7. Ad agencies cannot afford to train all their employees across disciplines or hire specialist talent (for digital, mobile etc.) simply because their current remuneration structure does not permit it. Due to lack of unity within the ad industry, the concept of the monthly fee has become the standard as opposed to the 15% commission.
The fee system has very little margin and agencies undercut each other to survive the next quarter. The end result is that they are unable to hire the right (often premium) talent and bring down the fee structure for the entire industry. There are agencies which sign on a retainer fee of Rs.1,00,000 even (I guess the average is 2-3 lakhs per month) – at that fee they will only end up compromising on the quality of inputs to the client’s brand. No wonder the client feels the pinch in no time and calls for a pitch or calls a specialist agency to handle digital media.
Given the cost structure of such specialists, they will only be glad to accept assignments at Rs.50,000-2 lakhs a month as a fee. For that amount, all they are expected to do is maintain the Facebook page (2-3 posts a day, few contests and ensure a fan following larger than the competing brand) and conceive Twitter campaigns emphasizing on trending the hashtags.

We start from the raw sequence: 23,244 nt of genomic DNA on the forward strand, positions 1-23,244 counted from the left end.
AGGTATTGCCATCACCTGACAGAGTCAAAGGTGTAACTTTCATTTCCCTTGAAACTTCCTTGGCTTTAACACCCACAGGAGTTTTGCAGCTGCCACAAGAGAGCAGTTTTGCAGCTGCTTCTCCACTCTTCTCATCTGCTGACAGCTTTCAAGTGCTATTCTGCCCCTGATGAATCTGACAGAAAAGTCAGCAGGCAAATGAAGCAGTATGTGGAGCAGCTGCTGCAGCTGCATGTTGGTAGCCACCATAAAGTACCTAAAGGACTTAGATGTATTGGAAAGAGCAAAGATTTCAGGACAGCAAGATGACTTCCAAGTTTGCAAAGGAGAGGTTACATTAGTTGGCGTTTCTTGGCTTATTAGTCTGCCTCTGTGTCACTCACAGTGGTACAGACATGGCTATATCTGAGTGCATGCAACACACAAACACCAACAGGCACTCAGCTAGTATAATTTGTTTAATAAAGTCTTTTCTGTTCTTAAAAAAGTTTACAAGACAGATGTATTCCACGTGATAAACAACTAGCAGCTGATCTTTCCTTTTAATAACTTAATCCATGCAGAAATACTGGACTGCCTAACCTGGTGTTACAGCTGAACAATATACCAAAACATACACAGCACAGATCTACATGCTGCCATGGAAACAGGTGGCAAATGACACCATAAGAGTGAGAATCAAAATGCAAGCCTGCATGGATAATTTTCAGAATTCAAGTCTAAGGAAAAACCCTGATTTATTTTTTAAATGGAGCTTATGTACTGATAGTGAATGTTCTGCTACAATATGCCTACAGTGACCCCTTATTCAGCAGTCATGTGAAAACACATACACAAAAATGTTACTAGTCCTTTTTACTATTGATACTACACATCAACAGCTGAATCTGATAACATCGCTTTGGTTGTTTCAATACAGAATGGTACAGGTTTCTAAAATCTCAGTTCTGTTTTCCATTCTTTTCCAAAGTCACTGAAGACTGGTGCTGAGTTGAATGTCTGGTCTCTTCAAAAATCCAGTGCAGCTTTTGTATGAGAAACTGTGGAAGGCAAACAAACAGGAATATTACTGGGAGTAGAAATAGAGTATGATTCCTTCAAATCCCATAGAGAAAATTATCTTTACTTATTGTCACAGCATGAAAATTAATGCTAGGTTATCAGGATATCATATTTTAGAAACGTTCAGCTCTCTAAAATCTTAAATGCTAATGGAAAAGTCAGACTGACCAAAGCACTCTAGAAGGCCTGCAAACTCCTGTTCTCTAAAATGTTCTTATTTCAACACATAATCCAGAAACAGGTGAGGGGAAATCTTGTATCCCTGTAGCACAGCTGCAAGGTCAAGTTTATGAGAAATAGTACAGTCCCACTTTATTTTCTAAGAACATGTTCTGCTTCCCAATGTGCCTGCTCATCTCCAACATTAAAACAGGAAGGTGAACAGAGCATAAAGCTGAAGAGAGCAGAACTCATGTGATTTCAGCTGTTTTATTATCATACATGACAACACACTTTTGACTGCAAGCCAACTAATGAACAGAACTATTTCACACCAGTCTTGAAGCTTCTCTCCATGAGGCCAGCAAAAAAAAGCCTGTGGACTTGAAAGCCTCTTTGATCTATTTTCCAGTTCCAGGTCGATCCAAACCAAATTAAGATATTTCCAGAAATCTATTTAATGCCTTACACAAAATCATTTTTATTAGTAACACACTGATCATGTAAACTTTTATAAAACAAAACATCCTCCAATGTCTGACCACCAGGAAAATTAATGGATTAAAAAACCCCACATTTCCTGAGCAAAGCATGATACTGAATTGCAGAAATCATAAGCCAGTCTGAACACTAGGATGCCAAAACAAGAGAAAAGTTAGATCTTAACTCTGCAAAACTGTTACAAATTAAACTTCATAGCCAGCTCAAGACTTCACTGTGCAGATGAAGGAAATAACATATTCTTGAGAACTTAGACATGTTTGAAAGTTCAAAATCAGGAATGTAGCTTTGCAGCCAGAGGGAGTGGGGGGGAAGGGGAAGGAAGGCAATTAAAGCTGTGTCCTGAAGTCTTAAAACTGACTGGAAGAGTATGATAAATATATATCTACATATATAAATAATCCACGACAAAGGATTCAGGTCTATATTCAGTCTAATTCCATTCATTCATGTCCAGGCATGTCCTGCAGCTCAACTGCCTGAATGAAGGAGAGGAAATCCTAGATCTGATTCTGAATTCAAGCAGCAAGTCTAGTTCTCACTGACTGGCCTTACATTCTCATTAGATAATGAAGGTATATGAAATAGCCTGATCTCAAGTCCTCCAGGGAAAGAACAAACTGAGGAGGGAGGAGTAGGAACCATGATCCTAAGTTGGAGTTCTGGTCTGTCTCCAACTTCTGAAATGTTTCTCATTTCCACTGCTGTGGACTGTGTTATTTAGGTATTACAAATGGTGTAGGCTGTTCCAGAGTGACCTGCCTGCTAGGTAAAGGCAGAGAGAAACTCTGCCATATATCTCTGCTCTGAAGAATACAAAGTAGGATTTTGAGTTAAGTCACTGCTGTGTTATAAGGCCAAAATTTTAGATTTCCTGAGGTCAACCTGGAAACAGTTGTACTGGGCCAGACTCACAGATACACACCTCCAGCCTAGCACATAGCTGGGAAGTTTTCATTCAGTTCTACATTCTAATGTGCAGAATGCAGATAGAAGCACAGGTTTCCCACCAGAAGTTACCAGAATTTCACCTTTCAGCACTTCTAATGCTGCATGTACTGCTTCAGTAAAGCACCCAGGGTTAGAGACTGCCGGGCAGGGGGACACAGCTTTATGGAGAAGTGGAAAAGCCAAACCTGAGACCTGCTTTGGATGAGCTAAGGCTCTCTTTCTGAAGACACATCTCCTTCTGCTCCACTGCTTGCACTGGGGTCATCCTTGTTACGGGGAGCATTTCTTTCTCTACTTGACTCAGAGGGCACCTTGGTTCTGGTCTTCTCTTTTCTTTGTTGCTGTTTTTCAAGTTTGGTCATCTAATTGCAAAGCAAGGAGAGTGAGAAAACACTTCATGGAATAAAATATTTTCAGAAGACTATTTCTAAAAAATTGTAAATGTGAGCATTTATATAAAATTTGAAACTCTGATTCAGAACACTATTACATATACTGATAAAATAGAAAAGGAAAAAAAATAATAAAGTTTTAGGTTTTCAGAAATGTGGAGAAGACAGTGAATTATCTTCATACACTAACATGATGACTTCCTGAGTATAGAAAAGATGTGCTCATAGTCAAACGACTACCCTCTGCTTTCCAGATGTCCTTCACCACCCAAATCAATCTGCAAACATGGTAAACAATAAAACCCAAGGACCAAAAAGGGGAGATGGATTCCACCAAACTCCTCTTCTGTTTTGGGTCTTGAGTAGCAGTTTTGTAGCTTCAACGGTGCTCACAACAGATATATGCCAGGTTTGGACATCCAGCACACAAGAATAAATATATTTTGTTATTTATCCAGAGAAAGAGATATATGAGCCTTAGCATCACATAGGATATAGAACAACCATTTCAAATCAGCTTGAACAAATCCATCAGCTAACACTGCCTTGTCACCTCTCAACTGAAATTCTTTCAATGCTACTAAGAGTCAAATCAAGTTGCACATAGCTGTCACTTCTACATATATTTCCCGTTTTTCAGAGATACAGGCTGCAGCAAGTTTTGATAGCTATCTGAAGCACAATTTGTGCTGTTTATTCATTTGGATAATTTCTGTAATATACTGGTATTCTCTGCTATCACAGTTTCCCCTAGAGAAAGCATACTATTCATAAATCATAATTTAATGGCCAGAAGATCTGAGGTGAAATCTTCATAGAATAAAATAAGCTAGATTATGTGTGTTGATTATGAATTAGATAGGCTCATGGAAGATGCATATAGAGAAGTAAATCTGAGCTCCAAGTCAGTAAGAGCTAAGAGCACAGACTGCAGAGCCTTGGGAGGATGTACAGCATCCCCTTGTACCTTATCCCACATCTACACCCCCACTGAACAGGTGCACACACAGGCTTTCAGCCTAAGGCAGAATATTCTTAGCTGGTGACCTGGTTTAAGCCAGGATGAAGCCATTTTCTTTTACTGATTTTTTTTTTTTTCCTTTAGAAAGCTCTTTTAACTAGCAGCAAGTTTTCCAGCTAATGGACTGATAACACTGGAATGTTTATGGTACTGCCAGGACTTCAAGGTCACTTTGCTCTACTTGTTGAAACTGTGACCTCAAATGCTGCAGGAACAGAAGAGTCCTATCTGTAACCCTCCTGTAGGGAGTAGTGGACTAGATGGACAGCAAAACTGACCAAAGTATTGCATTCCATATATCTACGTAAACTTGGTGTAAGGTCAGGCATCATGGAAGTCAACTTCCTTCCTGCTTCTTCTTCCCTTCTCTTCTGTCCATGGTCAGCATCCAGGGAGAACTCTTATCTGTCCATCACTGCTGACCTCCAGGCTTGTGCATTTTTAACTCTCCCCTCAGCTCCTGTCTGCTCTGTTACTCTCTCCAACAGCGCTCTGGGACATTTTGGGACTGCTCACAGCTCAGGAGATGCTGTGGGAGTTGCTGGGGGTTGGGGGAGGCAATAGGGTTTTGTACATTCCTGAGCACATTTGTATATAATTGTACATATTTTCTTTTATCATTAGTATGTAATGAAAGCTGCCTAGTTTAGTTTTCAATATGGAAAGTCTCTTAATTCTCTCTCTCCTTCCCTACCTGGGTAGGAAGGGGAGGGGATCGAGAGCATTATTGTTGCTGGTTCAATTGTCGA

Sometimes you have to wonder what impact a trending hashtag has on a brand; and the most common response you get to that is ‘awareness.’ But even well-known FMCG brands who have spent millions in brand building adopt such moronic tactics. A ‘specialist’ agency and a willing client aren’t always necessarily the right fit.
8. In my opinion, the long run will see brands revert to the concept of a single agency handling all their brand communication needs based on an understanding of the brand and their business-building techniques. Ad agencies may employ or hire specialist talent (say, for creating mobile apps) which they may not need as a full-time employee through the year.
Clients will soon realise that trussing up all their requirements with one agency and one business leader is more effective in the long run. But the onus is clearly on the ad agencies for that shift to happen. They need to invest in training their current lot and in bringing digital thinking to the centre of brand communication and not just pay lip service. It is not going to be easy without the support of clients, especially when it comes to fees.
9. The other global trend is for clients to handle social media in-house. Not all clients can afford it but if they can, it is great – especially in service categories. A retail store or a service brand may have to deal with consumer interactions in real time and who better than an employee to deal with it? But that kind of investment may not be possible for all brands.
10. So where does all of this leave specialist social media agencies or digital agencies? There will be enough business floating around for them: entrepreneurs, small businesses, NGOs and others who cannot afford the ‘big agency’ will find such specialists great to work with, which shouldn’t, and doesn’t, automatically mean that it is a ‘small business’.
Republished From: bhatnaturally.com